Baltimore City resident Barbara C. recently sent us this story related to what she sees as “transit inequity” in the MTA Local Bus System. We gather she heard the LINES episode about transportation “Getting to Work.”
“This is a very timely and urgent topic because of the newly passed bill for increased transportation funding.
I am a local bus rider. In cosmopolitan cities like New York, London, and Chicago, the buses are used by a cross-section of the population to get to areas not reachable by light rail or metro. People travel on the web of connected transit routes that make getting around the city possible, while cutting air and water pollution by taking cars off the roads. They view the transit as ONE SYSTEM where riders move from one mode to another -- not one system for US and one system for THEM.
In Baltimore, the buses are primarily used by the poor, the elderly, and the handicapped. The preponderance of riders are people of color. There is a stigma attached to local buses. Drivers don't consider using the bus, thus they never learn where the routes go and how to use them. They have a choice and they choose their cars.
Most bus riders have no choice --- they must put up with an often unreliable, overcrowded, and inconvenient system. Being poor, old, and handicapped, they have no political voice to demand the share of transportation funding needed to make it a first class system. Who will advocate for bus riders?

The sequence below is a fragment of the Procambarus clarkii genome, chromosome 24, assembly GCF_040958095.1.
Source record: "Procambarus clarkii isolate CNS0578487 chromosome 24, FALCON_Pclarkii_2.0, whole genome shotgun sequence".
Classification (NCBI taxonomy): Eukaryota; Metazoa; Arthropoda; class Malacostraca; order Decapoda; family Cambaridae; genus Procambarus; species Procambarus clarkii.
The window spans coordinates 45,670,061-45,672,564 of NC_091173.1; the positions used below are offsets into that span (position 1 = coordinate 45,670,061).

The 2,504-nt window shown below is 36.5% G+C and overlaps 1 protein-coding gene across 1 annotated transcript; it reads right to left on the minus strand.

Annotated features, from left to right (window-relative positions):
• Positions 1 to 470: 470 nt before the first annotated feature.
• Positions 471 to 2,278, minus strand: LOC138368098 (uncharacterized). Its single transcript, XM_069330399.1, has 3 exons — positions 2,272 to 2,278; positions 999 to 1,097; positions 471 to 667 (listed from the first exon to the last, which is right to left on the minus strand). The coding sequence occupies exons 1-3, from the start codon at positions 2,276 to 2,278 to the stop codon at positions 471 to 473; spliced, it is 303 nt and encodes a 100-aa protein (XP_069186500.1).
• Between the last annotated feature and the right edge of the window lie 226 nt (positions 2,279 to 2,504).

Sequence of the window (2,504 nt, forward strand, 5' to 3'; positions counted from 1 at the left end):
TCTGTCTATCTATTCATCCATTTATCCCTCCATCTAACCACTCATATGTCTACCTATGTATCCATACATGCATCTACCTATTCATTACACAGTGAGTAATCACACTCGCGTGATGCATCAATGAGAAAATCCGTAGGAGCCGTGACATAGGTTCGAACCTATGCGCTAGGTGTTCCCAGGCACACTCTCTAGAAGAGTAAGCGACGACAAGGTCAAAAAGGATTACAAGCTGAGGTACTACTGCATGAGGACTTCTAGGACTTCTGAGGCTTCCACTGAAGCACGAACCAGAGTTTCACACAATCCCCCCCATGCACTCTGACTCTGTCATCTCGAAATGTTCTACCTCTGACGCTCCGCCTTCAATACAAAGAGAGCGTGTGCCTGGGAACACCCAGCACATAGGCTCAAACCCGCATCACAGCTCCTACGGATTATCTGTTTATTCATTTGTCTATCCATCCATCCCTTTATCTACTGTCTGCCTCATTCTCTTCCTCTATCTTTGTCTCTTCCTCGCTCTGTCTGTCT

I hear of many transit groups seeking a portion of the state funds for new and improved Metro, light rail, MARC train, and commuter bus lines. That may help more affluent people get into and out of the City but it won't create the equitable, efficient, inter-connected transit web the region needs. It will only worsen "the lines between us".
I think an educational campaign entitled "Go Green - Go Bus" should be mounted! Get people out of their cars and walking more, eliminate need for more parking lots, cut back on traffic congestion and air pollution, and PAINT THE BUSES A BEAUTIFUL EMERALD GREEN to remind everyone that each of us can contribute to a cleaner and more equitable planet.
I hope your staff will explore all these issues and add this topic to the excellent series you've been presenting.
Thank you, Barbara C.”
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